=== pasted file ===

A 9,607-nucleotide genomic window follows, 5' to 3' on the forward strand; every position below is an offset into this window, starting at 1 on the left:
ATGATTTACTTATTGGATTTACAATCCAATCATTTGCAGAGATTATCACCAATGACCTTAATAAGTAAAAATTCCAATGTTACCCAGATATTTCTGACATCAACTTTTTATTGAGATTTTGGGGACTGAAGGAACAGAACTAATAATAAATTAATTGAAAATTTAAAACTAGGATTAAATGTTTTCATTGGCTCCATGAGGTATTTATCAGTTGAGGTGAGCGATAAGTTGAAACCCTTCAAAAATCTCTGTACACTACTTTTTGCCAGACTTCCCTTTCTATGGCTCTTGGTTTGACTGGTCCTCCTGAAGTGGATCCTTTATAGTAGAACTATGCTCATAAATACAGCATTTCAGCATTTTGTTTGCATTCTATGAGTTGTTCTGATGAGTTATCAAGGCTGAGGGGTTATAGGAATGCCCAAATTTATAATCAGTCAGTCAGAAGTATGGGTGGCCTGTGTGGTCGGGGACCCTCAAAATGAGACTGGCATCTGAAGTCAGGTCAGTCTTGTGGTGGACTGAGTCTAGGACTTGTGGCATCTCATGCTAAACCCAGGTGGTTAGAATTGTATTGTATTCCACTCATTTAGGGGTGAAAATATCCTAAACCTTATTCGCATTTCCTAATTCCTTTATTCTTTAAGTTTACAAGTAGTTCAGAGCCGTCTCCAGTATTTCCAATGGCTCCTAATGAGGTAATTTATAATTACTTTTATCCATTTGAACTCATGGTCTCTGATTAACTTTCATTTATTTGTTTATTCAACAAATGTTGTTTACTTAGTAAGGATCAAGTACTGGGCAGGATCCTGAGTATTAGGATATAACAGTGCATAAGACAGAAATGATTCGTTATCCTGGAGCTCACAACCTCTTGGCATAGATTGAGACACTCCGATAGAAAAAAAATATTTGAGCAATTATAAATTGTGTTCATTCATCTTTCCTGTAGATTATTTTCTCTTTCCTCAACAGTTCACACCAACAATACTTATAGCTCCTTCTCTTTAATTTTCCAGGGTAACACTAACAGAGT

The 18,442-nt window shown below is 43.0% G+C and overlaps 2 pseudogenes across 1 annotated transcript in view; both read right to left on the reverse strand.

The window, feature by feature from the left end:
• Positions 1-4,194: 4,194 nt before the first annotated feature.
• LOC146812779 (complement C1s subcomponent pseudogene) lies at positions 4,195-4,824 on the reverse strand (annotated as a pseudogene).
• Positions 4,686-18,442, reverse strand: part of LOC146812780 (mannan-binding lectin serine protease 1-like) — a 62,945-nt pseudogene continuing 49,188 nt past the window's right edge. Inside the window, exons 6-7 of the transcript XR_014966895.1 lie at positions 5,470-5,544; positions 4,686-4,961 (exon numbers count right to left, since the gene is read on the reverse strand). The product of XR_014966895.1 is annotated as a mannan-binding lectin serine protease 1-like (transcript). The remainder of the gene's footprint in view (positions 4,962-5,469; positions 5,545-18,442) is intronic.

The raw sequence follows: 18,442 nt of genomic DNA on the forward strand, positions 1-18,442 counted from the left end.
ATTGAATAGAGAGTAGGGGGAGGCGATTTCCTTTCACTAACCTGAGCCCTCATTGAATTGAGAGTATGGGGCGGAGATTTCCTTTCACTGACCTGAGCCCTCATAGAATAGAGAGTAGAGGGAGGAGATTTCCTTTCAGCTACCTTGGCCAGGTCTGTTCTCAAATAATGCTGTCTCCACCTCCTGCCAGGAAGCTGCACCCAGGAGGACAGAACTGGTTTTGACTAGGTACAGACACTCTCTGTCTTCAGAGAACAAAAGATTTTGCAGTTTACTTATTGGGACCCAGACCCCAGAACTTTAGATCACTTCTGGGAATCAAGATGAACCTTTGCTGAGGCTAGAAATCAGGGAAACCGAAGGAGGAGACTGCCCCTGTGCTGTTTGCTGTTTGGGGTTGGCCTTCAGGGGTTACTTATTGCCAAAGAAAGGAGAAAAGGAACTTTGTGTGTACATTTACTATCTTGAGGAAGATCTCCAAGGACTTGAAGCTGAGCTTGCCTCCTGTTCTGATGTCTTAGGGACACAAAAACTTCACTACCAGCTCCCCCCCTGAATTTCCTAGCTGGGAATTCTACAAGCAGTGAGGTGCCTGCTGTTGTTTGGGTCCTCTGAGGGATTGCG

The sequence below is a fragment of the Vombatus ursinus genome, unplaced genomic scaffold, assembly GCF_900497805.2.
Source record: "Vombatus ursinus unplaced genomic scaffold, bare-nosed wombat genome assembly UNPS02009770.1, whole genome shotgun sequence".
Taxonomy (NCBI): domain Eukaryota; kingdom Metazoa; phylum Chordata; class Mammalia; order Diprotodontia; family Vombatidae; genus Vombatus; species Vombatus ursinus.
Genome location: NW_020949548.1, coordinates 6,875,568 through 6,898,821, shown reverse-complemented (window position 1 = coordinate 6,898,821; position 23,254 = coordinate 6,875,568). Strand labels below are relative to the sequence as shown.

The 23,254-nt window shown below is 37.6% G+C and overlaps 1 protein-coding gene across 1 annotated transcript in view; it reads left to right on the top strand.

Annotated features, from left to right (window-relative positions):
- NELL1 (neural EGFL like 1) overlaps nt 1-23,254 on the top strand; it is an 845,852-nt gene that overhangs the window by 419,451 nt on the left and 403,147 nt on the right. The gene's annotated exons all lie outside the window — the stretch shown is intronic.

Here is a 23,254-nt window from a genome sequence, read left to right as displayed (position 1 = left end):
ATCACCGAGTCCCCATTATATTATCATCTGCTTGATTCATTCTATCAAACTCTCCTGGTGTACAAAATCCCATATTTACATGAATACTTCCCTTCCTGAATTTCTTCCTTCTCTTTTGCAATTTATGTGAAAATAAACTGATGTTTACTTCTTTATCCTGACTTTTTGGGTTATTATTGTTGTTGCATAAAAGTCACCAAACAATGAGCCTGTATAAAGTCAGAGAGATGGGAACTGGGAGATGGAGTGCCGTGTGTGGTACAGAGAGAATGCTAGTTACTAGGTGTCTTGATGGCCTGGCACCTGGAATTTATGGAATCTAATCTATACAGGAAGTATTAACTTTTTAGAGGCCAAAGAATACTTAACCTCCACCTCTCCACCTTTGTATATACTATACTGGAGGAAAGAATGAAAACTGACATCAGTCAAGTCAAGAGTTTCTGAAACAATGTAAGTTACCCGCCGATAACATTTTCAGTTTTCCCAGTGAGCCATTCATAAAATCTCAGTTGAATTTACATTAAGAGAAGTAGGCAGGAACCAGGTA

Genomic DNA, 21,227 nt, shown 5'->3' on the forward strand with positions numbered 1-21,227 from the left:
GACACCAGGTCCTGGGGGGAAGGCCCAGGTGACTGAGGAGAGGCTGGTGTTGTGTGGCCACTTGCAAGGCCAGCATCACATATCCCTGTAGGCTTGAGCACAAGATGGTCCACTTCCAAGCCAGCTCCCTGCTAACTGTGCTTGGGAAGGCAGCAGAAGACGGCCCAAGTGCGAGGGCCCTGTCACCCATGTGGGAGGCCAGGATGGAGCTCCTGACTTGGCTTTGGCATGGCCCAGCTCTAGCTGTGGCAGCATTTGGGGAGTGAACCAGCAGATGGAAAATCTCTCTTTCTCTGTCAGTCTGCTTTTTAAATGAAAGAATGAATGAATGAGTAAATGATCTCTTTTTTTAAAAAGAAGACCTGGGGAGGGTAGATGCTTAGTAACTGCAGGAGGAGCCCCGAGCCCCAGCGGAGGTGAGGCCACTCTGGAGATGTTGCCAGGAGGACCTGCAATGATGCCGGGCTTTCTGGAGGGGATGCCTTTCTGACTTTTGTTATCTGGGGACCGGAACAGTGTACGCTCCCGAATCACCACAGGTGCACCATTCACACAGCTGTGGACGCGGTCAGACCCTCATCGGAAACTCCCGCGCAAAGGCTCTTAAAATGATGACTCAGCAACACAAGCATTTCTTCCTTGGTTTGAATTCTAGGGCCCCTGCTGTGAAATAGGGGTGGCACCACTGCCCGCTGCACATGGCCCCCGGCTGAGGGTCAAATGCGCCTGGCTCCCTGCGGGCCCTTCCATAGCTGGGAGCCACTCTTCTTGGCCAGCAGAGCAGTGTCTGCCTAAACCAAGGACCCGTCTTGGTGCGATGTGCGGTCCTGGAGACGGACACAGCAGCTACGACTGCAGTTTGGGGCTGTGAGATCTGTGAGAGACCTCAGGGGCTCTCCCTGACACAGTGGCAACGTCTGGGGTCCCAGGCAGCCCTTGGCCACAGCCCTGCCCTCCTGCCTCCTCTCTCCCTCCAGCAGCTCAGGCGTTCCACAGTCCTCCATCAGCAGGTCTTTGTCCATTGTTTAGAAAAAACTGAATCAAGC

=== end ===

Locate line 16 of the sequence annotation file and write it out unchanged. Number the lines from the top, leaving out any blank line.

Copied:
- NELL1 (neural EGFL like 1) overlaps nt 1-23,254 on the top strand; it is an 845,852-nt gene that overhangs the window by 419,451 nt on the left and 403,147 nt on the right. The gene's annotated exons all lie outside the window — the stretch shown is intronic.